"I love that, just playing, being out there as much as I can, enjoying every single moment of it," he said. "I like playing both ways. It's hard, I just don't think it's that tiring."

Ryans has made 25 tackles and has two of NP's 15 interceptions.

"Our defensive backs were some of the best we had across the board in recent years," McKim said. "I remember hearing in the off-season, teams we were playing early in the year, they've got a whole new secondary, I think we can take advantage of that. I pretty much knew the guys who were going to be filling those spots and I feel pretty good about what we're going to do. It's pretty much the only spot on the field if you make a mistake, it's probably a touchdown. You have to have a short memory. Dallas had a lot to learn, technique-wise, but he continues to work at that every single week. He has really come into his own."

As a corner who plays receiver, Ryans knows offensive tendencies, but tries not to bog himself down with pre-snap analysis.

"If I think about this and think about that, it's going to get me all messed up," he said. "I just look at their pads and stay on them. At first, what was hard for me was double moves. Now I kind of just sit there and wait."

While New Prairie remains run heavy on offense, it has begun incorporating more passing into its scheme as teams start to load the box against the run game.

"What we've been doing throwing the ball has been kind of limited, but now we're starting to add it back again," McKim said. "It's like building a car. You've got to have the base thing that works, the engine. You have to set that groundwork, get good at it before you can add on those other things on. I feel this is the year we've evolved offensively and (Ryans has) been a big part of that."

Ryans had touchdown catches of 34 and 62 yards in Friday's 42-6 rout of Lowell.

New Prairie's Dallas Ryans had two touchdown catches in Friday's Class 4A Sectional 17 semifinal against Lowell. (Photo by Mike Kellems)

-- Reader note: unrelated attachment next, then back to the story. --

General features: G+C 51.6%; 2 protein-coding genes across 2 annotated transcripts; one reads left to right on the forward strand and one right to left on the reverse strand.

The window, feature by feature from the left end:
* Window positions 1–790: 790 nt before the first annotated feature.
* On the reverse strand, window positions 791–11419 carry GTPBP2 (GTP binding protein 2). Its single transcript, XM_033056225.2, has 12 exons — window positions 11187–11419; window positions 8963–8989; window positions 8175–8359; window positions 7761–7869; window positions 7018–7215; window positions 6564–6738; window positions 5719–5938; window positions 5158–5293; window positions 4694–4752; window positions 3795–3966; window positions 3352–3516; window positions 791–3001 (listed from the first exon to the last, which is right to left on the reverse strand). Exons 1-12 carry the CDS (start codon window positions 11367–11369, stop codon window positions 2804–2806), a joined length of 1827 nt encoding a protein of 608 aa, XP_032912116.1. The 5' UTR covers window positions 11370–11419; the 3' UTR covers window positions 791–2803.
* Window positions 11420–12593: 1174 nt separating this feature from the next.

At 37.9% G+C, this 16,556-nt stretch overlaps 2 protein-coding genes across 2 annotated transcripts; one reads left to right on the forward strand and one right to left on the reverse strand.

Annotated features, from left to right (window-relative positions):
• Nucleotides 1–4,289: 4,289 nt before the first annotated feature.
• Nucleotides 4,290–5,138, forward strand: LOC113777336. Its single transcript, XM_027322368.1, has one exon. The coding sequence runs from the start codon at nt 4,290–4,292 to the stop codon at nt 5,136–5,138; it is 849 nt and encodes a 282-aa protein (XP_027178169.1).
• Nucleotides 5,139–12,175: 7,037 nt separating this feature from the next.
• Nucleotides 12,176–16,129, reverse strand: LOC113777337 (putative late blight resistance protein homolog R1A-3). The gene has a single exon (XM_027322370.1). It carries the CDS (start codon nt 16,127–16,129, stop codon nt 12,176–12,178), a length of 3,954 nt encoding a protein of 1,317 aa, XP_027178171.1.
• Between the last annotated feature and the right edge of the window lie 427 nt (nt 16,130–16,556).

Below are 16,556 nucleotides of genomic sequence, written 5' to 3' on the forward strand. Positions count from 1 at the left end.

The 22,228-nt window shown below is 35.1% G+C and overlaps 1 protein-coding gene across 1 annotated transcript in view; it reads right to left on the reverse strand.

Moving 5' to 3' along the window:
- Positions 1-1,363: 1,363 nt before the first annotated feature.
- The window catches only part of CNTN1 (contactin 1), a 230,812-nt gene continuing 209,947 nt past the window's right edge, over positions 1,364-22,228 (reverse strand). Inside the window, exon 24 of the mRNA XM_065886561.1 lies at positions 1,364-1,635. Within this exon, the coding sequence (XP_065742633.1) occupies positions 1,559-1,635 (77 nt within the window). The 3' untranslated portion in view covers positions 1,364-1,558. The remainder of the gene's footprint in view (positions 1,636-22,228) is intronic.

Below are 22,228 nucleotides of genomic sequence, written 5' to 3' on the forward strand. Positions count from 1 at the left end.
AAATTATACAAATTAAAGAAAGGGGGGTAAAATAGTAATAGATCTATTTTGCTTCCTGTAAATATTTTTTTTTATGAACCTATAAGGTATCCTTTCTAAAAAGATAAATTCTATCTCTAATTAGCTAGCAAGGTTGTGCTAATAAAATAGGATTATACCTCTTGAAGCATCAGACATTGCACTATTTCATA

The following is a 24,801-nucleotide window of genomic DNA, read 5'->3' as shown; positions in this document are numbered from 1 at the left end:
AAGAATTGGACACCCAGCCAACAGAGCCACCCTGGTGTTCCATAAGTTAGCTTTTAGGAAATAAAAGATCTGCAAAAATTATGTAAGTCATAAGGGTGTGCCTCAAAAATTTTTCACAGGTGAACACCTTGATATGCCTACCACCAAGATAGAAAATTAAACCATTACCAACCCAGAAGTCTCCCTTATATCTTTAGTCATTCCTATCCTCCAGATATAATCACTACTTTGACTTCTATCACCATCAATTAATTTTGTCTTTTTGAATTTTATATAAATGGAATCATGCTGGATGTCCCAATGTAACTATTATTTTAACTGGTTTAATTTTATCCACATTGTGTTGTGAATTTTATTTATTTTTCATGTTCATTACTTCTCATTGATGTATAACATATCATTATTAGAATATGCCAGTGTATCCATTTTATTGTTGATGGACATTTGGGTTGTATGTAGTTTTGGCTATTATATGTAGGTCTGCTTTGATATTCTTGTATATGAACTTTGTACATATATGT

"He had a massive game," McKim said. "A lot of teams we've faced, they haven't really sold out to (the run). We really felt we were getting those one on ones to really take advantage. If you have a good offense, you've got to be able to do both. The better we are at both, the more we increase the effectiveness of the other. We're getting to that point. What it comes down to is, we've got to win between the tackles and if they sell out, we've got to be able to win on the outside."

That's music to Ryans' ears as he always likes to have more pass plays called.

"Our connection is full max at practice," he said of quarterback Marshall Kmiecik. "We're like bread and butter. I feel like we can never fully show that in a game. (Lowell) was probably my best game. One thing we're actually working on, instead of me just blocking, is running routes to see what's open and telling him, yo, this is open, even it out a little more on passing and running."

Depending on how things develop, Ryans would be interested in playing baseball or football in college. If sports isn't in the equation, he may be go straight to work, possibly as a building contractor or studying to be a firefighter.

The Cougars travel to Hobart on Friday in pursuit of a sectional title repeat.

"I think we can definitely improve on it," Ryans said. "It depends on how we prepare for each week. If we all focus, we're all into it, play as hard as possible, I think we can go as far as we want to it."